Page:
The Science of Data
Alverno launches new data science program
Advances in computer processing have made it easier than ever to collect previously unfathomable amounts of data. Now students in Alverno’s new data science major and minor will learn how to decipher those mountains of data to solve problems and reveal insights.
“We created the program because of the sheer amount of data that people need to come to grips with and make sense of,” says Lois Kailhofer, PhD, chair of mathematics and computing. “We need to make it accessible. There’s information out there waiting to be discovered, but you need a way to visualize it, to put context and meaning into all those numbers.”
Mining data can help businesses figure out everything from where they get their customers to what products they should — or shouldn’t — offer. Career opportunities can range from tech companies like Google to insurance companies like Northwestern Mutual.
“This is a relatively new field, and it is growing and in demand,” Kailhofer says. “A quick survey of LinkedIn and job descriptions shows that a lot of companies are asking for data science skills.”
The major blends new and existing courses from the Mathematics and Computing Department, including Python programming, machine learning, probability, advanced statistics, and a capstone data science course. But a good data scientist needs more than just technical skills, and data ethics is a key part of Alverno’s program.
“So much of data science is susceptible to bias so you need to make sure the data you’re using is as bias-free as you can make it,” Kailhofer says.
The data science major and minor also pair well with other majors, such as biology, psychology and public health.
“Data science is, at its heart, cross-disciplinary,” Kailhofer says. “Data science is really a way to explore more efficiently whatever you’re interested in. If you’re interested in biology and you really want to understand the life cycles of some animal or plant, or you’re interested in art and you want to see how architecture has changed over the history of a location in Italy, you can do that.”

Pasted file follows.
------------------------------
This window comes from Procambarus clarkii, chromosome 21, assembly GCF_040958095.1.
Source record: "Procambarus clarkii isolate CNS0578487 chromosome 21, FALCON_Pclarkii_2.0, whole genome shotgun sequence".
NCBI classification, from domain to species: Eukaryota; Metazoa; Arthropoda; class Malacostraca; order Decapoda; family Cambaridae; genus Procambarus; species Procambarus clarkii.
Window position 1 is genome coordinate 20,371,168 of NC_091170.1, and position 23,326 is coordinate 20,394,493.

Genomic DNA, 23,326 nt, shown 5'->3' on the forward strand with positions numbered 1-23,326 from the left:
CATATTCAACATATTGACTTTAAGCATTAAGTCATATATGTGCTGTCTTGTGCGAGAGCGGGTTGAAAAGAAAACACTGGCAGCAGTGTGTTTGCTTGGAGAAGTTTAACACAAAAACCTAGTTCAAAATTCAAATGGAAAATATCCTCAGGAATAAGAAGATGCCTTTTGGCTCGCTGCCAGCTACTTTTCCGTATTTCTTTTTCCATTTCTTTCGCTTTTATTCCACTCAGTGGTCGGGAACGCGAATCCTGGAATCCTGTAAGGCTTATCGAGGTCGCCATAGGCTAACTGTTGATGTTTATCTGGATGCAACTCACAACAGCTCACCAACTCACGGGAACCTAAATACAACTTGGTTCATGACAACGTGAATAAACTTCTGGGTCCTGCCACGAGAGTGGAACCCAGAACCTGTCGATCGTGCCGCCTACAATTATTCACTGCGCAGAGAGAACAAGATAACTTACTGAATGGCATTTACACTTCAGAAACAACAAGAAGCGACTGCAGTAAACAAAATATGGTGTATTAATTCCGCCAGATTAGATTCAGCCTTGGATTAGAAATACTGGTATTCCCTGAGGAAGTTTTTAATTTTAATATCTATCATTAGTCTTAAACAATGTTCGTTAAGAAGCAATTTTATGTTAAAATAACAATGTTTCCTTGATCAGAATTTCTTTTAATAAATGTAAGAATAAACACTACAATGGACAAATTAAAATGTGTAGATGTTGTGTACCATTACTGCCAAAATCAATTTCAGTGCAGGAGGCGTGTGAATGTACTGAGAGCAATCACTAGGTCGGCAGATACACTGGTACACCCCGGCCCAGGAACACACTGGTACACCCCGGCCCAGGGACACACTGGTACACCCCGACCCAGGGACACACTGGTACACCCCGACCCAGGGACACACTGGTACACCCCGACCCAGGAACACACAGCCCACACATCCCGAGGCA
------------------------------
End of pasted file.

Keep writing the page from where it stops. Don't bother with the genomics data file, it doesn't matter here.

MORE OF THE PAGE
— Nicole Sweeney Etter
Biology + data science = A perfect fit
For Rachel Manselle, choosing a science major was a no-brainer.
“My dad’s a science teacher and my mom’s a nurse. I’ve always loved science,” says Manselle, pictured above.
Manselle, class of 2022, declared a biology major as a foundation for doctoral studies in genetics; she hopes to pursue a career in cancer research. She recently added a data science minor at the urging of her faculty advisor.
“Combining data science with my biology major combines both my passions and will better prepare me for a research career,” she explains.
Manselle is already getting hands-on experience in both fields. This summer, she participated in a genetics research project on campus as a Powers Fellow. She also interned for Milwaukee Riverkeeper, analyzing years of the nonprofit’s data on E. coli levels in local rivers to create a 10-year report.
Manselle is confident that the real-world experience she gained this summer will set her up for success in the classroom and beyond.
“I’m able to analyze data, identify trends and explain them,” she says.